Monday, October 22, 2012

Albireo photo remarks

Received excellent feedback and criticism on the Albireo photo.

Manuel: Great Shot man. Love it! Very nice glow on the stars.

Phil: Nice first image. You did what I did on my recent M13 shot, which is to over-expose the subject. To be honest, I don't know how the experts do it, but I suspect they check the first image to evaluate the exposure setting before taking more light frames. I hope you had fun taking this image, because I was quite tickled with my first image. It can become addictive. Your image shows so clearly the differences in star colours. I don't think I've ever seen Albireo with such colour contrast before. Well done!

Steve, part 1: This is pretty good. Colours are there. It's very easy to lose colours on bright stars as there very easy to overexpose on all three channels and thus turn colours white. Can you pull back the exposure a bit or are the cores of the stars basically white. The mount tracked quite well but you can see it's not perfect.  The stars are a little bit bean shaped. Pretty impressive for 140" focal length, unguided! The noise is well controlled without making the sky artificially black. Not sure about focus but a big SCT isn't the sharpest knife in the drawer when it comes to image quality. How did you focus?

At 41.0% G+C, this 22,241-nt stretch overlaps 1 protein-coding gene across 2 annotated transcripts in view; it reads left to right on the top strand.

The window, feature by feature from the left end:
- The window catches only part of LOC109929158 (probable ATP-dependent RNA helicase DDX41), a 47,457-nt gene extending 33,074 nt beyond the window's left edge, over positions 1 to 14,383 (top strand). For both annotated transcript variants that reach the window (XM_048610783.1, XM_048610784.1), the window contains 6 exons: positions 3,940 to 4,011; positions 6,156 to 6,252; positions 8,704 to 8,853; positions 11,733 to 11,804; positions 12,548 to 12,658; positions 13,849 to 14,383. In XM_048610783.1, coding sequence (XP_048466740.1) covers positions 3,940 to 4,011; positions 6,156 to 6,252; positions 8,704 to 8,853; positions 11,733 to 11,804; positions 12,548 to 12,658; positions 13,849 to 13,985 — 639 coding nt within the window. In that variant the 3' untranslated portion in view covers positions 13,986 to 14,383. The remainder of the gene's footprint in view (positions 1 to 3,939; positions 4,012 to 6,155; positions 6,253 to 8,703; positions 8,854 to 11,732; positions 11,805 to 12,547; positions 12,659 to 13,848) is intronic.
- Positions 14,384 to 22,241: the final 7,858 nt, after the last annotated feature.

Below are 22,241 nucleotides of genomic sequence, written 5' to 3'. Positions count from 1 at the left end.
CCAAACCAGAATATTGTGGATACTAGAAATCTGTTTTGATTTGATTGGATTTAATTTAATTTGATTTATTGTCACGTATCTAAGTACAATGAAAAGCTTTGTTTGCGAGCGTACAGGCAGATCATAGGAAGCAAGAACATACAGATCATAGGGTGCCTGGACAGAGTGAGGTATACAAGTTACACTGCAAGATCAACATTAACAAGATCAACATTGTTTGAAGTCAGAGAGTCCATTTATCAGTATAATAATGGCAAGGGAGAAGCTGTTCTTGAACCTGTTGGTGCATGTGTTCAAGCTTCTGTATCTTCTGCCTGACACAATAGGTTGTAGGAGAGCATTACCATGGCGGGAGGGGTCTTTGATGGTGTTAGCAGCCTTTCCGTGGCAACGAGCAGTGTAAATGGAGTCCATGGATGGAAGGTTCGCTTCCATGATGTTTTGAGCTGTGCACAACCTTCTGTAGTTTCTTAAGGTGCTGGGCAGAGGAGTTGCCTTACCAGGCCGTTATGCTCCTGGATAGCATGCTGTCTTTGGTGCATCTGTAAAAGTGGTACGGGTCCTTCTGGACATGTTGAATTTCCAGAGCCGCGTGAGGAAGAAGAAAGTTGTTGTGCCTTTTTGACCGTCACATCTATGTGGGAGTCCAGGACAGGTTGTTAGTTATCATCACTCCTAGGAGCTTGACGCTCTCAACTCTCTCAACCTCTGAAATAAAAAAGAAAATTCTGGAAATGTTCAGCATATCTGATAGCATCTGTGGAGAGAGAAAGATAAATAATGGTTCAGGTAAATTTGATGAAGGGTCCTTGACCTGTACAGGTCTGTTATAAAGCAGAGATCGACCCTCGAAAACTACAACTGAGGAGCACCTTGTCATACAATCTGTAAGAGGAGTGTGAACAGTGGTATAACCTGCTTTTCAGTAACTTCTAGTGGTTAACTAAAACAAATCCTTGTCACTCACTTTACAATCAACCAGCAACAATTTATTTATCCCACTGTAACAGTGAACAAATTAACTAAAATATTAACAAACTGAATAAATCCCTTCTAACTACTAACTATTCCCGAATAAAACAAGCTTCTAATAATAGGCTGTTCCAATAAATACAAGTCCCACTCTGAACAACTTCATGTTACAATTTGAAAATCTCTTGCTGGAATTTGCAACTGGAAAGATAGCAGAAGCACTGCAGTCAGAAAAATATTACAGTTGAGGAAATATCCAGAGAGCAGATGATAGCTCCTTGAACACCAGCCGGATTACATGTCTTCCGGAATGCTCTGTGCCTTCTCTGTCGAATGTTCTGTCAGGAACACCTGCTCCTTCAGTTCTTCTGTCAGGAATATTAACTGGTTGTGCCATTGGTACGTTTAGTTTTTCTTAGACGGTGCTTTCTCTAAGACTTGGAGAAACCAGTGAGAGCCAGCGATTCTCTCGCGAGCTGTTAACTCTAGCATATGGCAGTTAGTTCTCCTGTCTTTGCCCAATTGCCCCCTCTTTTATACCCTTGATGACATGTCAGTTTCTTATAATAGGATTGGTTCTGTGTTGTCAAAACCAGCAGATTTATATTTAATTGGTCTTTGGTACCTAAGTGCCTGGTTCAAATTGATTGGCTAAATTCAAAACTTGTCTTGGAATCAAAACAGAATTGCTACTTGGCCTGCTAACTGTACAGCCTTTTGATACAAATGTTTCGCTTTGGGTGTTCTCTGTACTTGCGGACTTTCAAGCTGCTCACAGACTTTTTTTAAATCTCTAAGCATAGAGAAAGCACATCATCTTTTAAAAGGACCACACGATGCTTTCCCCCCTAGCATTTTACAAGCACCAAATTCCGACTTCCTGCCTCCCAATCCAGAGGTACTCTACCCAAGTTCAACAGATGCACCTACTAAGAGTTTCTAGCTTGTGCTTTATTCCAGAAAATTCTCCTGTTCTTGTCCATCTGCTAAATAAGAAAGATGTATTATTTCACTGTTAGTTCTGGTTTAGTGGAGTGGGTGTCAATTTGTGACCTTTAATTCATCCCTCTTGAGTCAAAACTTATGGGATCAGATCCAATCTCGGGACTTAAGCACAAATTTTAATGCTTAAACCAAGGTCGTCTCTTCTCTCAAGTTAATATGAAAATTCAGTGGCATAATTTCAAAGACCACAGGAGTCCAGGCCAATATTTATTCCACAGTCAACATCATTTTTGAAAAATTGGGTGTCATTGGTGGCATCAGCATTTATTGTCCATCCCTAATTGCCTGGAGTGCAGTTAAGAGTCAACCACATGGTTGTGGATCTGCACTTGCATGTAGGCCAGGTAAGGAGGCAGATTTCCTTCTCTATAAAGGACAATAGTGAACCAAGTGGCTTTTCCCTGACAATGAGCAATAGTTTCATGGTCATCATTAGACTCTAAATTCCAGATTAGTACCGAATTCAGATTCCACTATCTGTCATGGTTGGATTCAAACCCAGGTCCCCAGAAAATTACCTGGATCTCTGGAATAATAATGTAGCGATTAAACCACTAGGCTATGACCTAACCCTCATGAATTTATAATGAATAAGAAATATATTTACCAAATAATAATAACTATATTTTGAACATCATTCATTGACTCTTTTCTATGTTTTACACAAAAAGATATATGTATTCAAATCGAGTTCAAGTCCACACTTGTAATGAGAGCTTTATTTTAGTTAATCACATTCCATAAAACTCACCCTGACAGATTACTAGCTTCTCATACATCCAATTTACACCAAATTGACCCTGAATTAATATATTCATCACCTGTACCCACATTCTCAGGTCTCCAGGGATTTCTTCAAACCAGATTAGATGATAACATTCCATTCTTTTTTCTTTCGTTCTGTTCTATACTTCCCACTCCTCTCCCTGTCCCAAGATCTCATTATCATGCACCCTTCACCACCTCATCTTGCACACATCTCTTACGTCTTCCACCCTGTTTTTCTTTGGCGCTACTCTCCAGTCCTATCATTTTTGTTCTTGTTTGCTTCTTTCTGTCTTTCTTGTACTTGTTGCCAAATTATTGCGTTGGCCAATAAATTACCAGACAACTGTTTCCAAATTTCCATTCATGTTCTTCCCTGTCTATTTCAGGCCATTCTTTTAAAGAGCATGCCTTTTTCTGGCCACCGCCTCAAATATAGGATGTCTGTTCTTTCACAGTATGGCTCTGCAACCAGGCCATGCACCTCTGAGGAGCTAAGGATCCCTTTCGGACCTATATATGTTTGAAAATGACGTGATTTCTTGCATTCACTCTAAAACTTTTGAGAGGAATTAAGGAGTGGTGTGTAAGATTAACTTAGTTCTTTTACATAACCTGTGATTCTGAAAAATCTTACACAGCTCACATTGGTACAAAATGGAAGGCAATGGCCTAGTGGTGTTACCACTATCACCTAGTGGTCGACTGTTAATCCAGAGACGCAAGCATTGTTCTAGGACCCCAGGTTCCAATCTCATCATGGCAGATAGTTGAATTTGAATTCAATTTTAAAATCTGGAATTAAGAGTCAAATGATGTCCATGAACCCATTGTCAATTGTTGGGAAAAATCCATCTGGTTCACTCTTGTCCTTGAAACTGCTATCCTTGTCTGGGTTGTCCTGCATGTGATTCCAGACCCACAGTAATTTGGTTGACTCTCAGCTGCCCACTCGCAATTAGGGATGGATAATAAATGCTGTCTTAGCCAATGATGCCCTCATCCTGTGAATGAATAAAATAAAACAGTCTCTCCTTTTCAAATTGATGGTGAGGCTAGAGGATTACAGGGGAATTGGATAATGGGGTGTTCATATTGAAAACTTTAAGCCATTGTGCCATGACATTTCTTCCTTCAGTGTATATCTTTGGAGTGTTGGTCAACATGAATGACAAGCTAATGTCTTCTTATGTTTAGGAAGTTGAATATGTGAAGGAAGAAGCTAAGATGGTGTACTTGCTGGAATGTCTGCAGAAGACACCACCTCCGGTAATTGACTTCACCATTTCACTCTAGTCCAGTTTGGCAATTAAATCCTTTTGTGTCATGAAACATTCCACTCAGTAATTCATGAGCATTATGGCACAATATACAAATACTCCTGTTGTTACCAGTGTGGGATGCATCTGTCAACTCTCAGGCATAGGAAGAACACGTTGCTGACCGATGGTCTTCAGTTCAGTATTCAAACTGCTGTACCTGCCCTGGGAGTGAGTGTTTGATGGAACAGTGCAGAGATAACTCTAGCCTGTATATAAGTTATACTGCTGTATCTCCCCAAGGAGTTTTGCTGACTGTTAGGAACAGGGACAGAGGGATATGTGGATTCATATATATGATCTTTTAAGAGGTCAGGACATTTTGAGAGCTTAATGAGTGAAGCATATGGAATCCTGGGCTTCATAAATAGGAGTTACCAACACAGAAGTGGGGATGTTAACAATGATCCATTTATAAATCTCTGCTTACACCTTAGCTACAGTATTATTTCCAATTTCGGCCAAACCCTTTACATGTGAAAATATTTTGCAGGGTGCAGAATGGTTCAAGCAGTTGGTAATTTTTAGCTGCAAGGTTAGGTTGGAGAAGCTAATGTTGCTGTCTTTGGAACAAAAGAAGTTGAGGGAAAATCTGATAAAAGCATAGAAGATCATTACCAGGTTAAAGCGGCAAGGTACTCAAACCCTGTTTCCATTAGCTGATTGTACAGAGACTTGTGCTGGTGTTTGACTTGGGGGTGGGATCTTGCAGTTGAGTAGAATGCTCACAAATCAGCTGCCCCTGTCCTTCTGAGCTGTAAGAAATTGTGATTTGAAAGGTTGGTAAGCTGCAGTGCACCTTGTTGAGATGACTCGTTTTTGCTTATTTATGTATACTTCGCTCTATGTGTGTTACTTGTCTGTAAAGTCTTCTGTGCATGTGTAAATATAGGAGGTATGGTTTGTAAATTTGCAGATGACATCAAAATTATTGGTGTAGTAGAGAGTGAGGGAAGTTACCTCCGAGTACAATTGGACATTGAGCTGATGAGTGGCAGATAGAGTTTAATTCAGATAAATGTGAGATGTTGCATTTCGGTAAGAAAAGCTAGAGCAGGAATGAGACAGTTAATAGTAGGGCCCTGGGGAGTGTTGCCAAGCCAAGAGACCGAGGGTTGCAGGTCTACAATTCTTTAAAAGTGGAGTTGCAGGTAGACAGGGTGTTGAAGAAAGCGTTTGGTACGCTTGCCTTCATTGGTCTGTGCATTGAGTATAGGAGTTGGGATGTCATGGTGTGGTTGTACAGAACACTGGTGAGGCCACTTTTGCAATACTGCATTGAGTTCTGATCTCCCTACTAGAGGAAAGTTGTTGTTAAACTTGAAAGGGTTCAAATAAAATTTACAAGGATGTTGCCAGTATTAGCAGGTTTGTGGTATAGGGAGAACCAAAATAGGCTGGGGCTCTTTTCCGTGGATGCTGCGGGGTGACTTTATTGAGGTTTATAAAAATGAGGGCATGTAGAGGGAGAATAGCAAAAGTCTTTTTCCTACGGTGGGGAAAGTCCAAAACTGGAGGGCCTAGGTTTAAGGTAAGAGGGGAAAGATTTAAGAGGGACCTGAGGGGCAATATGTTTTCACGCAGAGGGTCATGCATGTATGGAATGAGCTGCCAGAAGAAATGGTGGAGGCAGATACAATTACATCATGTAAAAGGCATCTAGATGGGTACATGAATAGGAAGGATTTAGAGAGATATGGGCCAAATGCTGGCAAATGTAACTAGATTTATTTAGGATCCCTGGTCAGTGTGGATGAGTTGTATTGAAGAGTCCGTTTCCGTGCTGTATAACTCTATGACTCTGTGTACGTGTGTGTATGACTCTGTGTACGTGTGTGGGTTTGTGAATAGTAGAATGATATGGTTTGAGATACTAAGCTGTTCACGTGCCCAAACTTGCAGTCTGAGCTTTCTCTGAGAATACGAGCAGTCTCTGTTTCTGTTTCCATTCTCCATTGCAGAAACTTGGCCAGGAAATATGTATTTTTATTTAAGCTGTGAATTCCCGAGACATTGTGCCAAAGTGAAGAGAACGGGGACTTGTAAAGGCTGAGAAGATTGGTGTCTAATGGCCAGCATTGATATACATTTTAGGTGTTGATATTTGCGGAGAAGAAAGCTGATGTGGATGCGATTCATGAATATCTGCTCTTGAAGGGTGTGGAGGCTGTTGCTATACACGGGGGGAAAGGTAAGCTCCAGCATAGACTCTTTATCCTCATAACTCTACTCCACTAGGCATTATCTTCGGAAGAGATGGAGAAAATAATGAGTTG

Steve, part 2: A fun way to play with blue and yellow saturation is to convert your image to Lab colour. (With some steps noted.)

Dietmar: A good start. The colours are clearly visible. If you are going to do double stars and colour you may want to reduce the exposure time depending on the magnitude of the stars, that would solve the excessive flair and halos and get you rounder stars because the integration time is less. Never the less your experiment was successful.

Dietmar then analysed the image with his CCD Inspector software. It answered my question, wherein I noted the stars at the bottom-left of the field looked poor, deformed, while the top-left of the image was OK.

Diemtar: This could be due to a number of items, [such as] your camera sagging in the focuser or less than perfect alignment of the optics.

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